What we predicted

  1. A return to more normal economic conditions in 2022 after the recovery phase of 2021. Consumer spending will underpin GDP growth in 2022 and could be an upside due to the large savings households have accumulated
  2. The jobs market will remain buoyant with unemployment at a historic low and job vacancies at an unseen high. The mismatch in skills between jobs and vacancies will create wage pressure in some sectors
  3. Strong household and business demand will collide with supply chain issues creating an additional push on prices. Inflationary claws could derail the recovery, but we see the inflation spike as transitory
  4. We believe 2022 will be the year in which the Bank of England raises rates - some form of normalisation will mean that emergency pandemic support is no longer necessary
  5. Long term interest rates have already risen from their pandemic lows, and we expect them to continue rising as the economy recovers

What's happened so far

  • A good start to 2022 deteriorated as the inflationary squeeze on real incomes weighed on consumer confidence and spending that hit growth momentum: first quarter GDP growth was 1.0% all of which came in January
  • Inflation is nudging up towards double digits with May’s UK CPI inflation at 9.1%. This is much higher than we anticipated although largely attributable to the unforeseen Russian invasion of Ukraine. Increased global supply chain disruption has and will continue to put further upward pressure on energy and food prices
  • A robust labour market continues with the April unemployment rate being 3.8% and 1.3 million job openings. The tight labour market is creating some upward pressure on wages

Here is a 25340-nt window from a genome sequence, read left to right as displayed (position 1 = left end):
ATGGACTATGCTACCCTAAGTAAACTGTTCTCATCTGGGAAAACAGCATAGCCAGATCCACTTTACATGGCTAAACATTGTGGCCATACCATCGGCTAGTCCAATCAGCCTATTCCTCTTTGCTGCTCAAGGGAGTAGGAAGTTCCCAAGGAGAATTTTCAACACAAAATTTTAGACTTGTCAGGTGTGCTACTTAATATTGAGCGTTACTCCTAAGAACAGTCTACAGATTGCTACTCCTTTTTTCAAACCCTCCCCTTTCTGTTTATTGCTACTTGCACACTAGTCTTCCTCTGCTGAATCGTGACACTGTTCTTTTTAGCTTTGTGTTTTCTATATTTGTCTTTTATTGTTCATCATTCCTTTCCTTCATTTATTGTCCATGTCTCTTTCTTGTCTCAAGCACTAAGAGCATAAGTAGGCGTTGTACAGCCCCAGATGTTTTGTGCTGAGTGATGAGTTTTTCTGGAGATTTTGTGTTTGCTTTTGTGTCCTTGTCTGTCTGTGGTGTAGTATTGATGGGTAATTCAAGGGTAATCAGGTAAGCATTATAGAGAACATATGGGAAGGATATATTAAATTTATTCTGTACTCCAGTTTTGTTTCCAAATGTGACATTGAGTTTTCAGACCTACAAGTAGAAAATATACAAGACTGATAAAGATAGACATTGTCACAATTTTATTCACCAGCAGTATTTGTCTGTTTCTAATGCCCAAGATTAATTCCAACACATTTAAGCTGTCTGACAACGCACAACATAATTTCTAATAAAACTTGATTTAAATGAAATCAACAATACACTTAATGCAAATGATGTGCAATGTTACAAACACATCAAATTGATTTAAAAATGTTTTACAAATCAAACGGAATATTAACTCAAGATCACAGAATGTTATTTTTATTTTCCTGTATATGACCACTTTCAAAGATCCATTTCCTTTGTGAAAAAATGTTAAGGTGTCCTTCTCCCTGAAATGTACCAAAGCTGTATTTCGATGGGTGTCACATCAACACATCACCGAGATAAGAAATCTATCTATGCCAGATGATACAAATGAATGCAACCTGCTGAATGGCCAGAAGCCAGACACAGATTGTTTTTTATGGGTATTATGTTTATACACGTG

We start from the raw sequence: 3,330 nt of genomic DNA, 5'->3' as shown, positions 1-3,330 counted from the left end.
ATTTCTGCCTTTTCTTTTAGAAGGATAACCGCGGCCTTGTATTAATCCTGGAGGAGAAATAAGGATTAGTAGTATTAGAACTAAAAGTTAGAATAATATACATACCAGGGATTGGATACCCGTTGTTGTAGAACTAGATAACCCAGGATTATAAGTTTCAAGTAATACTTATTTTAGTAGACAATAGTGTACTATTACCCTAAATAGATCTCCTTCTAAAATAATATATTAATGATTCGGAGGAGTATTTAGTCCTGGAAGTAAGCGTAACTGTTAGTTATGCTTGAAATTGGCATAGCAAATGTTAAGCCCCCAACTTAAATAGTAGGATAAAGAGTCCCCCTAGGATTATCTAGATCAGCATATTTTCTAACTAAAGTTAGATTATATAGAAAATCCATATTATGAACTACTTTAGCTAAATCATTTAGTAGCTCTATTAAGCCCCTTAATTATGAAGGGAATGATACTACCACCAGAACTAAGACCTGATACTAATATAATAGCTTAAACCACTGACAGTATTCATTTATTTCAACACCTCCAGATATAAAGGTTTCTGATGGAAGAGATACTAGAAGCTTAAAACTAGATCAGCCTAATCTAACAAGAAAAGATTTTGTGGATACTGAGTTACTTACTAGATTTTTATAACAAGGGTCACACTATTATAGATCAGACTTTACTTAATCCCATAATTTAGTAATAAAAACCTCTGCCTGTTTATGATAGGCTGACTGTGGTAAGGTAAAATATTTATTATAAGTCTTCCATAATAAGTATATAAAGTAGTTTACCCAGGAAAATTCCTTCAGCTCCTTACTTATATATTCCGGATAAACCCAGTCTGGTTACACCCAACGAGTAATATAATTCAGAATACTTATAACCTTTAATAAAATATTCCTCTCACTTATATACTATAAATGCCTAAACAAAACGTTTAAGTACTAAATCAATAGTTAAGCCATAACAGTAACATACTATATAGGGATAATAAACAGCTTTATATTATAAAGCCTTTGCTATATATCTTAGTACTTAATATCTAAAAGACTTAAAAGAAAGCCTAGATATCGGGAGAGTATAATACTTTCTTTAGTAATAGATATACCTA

• Monetary tightening is underway over fears of second-round effects from wage and price-setting. The Bank Rate has been increased in five consecutive MPC meetings and is now 1.25%
  • The 10-year gilt yield has risen by over 200bps since the beginning of 2022 and financial conditions are materially tighter than at the start of the year. The expectation of future short-term interest rate hikes will continue to push upward on long-term market interest rates

What happens next

  • CBRE expects a minor contraction in UK economic activity and move sideways some time over the next 18 months. This is a result of high inflation and rising interest rates, squeezed consumer incomes and reduced aggregate demand
  • Significant uncertainty persists around the future path of inflation. CBRE’s base case is that CPI inflation will peak at 10.8% in Q4 2022 and fall back to 2% in the second half of 2023. Implicit in this forecast is the end of the Ukraine conflict by year end with energy - and non-energy commodity prices falling from their current highs
  • We expect that the Bank of England will continue raising interest rates to combat inflationary pressure. The CBRE base case is that the Bank Rate will reach 2.3% by the end of the year. Long-term interest rates will also rise, likely peaking later this year with the potential for a modest fall back in 2023